"Wanted Dead or Alive," the old song sung by the group Bon Jovi, has made me think closely about that title choice, from the bereaved mom viewpoint. I certainly wanted my children and husband back in any way, shape or form I could have them. Heck, I was ecstatic finding some of Lisa's hair in her old hairbrush one day long ago. But "Dead or Alive" seems to me rather redundant phraseology. Because "dead" refers only to the physical body being dead and not the most important "me" part of us--our soul. That can never die. Our souls are safely held by God in secure, vault-like safety because of His over-reaching Omnipotence:
"I give them eternal life, and they can never perish; no one can snatch them out of my hand. My Father, who has given them to me, is greater than all; no one will snatch them out of the Father's hand." (John 10:28-29)
There's no room for doubt in what He says there. My husband and children's souls, all our souls, are safe with God. Any matter of destruction may come to us physically, sometimes with resultant physical death (like with my family) BUT their souls, all souls of the departed are still unscathed and untouched by the errors of humans. Because of God's Omnipotence, nobody can do anything to us unless it is allowed from above. No matter how awful, there's a reason why something bad's been allowed to happen to us or to our loved ones. I've been so relieved these 30 plus years, trusting that God had a reason why my husband, son and daughter all died instantly in a senseless crash . . . and why I survived.
Speaking about "survival," we had a visit by our Presiding Bishop (Episcopal church) who made a comment I thought befitting for us, bereaved parents. Talking about our departing rector and upcoming "change," she said essentially that after a wound, scar tissue will form. But . . . The important thing is . . . "Scar tissue is always tougher than regular skin."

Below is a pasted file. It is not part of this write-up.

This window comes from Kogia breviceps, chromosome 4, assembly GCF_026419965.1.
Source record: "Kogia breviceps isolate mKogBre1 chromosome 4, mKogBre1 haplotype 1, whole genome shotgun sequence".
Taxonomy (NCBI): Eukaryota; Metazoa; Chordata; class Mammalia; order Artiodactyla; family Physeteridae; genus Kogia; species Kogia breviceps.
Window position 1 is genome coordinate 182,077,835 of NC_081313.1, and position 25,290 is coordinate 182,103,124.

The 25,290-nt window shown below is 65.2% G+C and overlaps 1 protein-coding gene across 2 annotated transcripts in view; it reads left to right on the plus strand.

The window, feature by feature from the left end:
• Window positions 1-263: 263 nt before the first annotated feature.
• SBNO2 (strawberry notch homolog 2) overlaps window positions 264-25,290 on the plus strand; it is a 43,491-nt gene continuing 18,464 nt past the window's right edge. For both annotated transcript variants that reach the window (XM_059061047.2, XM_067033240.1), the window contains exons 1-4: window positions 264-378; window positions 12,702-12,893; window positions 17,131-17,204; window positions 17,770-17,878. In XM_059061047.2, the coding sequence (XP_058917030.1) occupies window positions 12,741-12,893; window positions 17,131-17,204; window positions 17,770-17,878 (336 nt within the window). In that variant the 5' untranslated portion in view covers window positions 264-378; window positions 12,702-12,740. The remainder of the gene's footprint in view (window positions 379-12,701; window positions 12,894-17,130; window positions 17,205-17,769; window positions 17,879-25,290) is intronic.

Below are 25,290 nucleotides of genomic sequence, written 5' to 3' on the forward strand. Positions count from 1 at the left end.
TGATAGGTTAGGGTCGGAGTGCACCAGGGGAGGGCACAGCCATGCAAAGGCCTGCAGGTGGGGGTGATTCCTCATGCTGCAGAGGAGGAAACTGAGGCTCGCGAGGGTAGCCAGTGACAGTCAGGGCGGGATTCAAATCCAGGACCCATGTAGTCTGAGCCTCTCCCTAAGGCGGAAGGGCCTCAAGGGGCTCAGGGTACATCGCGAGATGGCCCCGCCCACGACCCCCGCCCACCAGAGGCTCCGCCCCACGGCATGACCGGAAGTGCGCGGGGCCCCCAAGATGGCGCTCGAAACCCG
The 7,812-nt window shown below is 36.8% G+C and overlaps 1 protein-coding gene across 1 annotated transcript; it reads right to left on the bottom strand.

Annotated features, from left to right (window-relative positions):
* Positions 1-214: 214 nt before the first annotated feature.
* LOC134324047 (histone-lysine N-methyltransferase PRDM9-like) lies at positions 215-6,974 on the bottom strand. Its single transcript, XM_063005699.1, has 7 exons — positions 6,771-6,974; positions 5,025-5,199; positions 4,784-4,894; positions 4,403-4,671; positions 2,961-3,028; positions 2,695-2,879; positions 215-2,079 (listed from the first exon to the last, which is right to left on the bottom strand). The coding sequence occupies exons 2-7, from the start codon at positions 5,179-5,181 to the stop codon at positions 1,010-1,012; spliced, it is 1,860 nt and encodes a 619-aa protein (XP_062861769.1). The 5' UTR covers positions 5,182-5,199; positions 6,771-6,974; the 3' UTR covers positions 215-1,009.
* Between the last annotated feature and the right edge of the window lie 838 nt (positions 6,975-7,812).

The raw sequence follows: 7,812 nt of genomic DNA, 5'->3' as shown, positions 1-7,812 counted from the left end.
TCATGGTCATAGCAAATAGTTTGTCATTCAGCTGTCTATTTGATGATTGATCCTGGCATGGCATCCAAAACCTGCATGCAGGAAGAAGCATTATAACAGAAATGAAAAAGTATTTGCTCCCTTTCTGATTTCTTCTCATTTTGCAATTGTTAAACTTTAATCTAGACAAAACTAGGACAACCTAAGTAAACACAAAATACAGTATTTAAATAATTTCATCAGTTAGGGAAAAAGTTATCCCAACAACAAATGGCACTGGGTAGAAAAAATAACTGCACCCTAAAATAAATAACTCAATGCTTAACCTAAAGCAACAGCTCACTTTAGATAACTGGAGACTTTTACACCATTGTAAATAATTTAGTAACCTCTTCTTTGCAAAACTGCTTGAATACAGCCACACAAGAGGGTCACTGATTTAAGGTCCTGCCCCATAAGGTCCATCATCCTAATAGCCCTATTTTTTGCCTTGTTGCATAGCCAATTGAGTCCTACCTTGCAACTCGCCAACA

That's how I feel, that bereaved moms and dads are tough. Constant repetition of our "triggers" causes scar tissue to form over wounded areas. And sensitivity to painful stimuli has been lost in those areas that are now substantially more tough and thick. Amen to that!
We're a tough lot, us bereaved. When I go in for weekly accupuncture treatments, my nurse asks me every time in a monotone voice, a few routine questions asked all patients,
"Has anyone punched, slapped, hit or otherwise physically hurt you in the past week?"
I guess domestic violence is pretty prevalent, unfortunately. But what about emotional abuse? I've read that can be even worse than physical abuse in a troubled relationship.
As far as I feel, there's no greater emotional pain and heart-stabber than the loss of children; the emotional equivalent of being on Death Row. The ultimate faith-questioner and the greatest potential for spiritual growth due to the extreme flexing of all our resources to cope.
The Bishop said something funny to conclude her sermon last week. I think it's appropriate for bereaved parents facing "change," too.
"Nobody likes change. Except of course, "wet" babies!"
Thankfully, we have a Saviour Who knows all about profound loss and bountiful gain, and how to help us make the best of it.